What we can learn from the Netherlands
Working from home is a flexible and productive model for employees and firms.
Since the birth of her second child, Daphne van Rooijen has switched not only to working just part-time but also to working one day from home every two weeks. “It’s simply ideal”, enthuses the 36-year-old, a social worker in The Hague who works 28 hours per week with difficult children. Daphne can choose herself when to catch up on her paperwork at home. “Sometimes I only get round to it in the evening when I am undisturbed.” If she wants, she can also spread the eight hours over several evenings. “Many of my friends also work a number of hours or days from home.” All she needs to work from home is her mobile phone and her laptop. “My bosses only care about the end result”, emphasises Daphne: “I just have to complete all my work on time and as agreed. And of course it’s important for me to be reachable. This is how trust is generated.“
Since 2015, the Dutch have largely had a legal right to work from home – provided they have been in their job for longer than 26 weeks and their company has more than ten employees. The number of people working from home has now risen to 37 percent (2019). They have the Green party to thank for their new rights – it was they who were determined to combat the “crazy obsession with workplace presence”. As Green party MP Linda Voortman puts it: “Happy staff also make their employers happy.” That said, companies cannot be forced to allow their employees to work from home, but they do need to have good reason to deny them this option. If agreement cannot be reached, a judge will decide.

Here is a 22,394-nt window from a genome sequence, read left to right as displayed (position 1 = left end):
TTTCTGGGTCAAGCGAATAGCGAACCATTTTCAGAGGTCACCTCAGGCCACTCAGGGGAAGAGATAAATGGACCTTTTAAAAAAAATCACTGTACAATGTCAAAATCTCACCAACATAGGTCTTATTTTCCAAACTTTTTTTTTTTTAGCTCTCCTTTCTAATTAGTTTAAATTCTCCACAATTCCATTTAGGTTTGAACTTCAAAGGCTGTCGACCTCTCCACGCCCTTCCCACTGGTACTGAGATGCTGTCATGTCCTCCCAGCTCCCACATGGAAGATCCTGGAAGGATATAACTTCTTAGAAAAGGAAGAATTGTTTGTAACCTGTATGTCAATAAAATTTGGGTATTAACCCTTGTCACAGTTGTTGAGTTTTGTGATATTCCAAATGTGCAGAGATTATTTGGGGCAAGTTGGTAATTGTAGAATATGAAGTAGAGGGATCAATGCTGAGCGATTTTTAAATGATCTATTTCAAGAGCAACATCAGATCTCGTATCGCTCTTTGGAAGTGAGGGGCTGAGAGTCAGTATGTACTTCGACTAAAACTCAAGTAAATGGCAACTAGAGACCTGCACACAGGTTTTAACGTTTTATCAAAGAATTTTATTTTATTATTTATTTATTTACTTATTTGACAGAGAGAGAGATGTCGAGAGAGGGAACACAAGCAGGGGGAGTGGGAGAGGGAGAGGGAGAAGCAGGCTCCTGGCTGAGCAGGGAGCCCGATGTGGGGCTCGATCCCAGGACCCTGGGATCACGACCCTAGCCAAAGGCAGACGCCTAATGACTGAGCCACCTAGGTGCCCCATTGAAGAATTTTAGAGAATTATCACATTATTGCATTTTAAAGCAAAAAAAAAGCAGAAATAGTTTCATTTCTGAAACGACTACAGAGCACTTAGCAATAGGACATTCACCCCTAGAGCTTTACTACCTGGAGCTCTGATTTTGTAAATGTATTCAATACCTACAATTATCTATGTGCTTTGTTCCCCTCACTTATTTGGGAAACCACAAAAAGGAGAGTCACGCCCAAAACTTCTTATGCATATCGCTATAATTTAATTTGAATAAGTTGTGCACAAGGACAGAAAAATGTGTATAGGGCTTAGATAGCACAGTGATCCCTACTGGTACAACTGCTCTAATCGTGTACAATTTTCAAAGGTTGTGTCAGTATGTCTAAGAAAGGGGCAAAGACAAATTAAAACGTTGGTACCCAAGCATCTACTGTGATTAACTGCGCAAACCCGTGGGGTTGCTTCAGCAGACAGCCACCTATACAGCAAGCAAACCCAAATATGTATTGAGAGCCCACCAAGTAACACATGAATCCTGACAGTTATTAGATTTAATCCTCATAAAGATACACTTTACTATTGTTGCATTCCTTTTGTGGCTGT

At first, many firms feared that their staff could use their work time for other purposes. This concern is unfounded, says Nick van der Meulen from the Rotterdam School of Management. As part of his doctorate on flexible working models, he conducted a first representative survey that revealed that working from home does not lead to lower productivity – on the contrary: “An employee can actually be more productive when working from home.” All the same, he recommends that staff should not work at home for more than three days per week, as otherwise their ties to the firm and to their colleagues will suffer. Another important prerequisite is that the boss needs to be able to let go and trust their staff.
Daphne van Rooijen can only agree: “The model that saw us all sitting in rush-hour traffic every morning to arrive at the office at the same time is obsolete. It no longer reflects the way we live today.”
You would like to receive regular information about Germany? Subscribe here: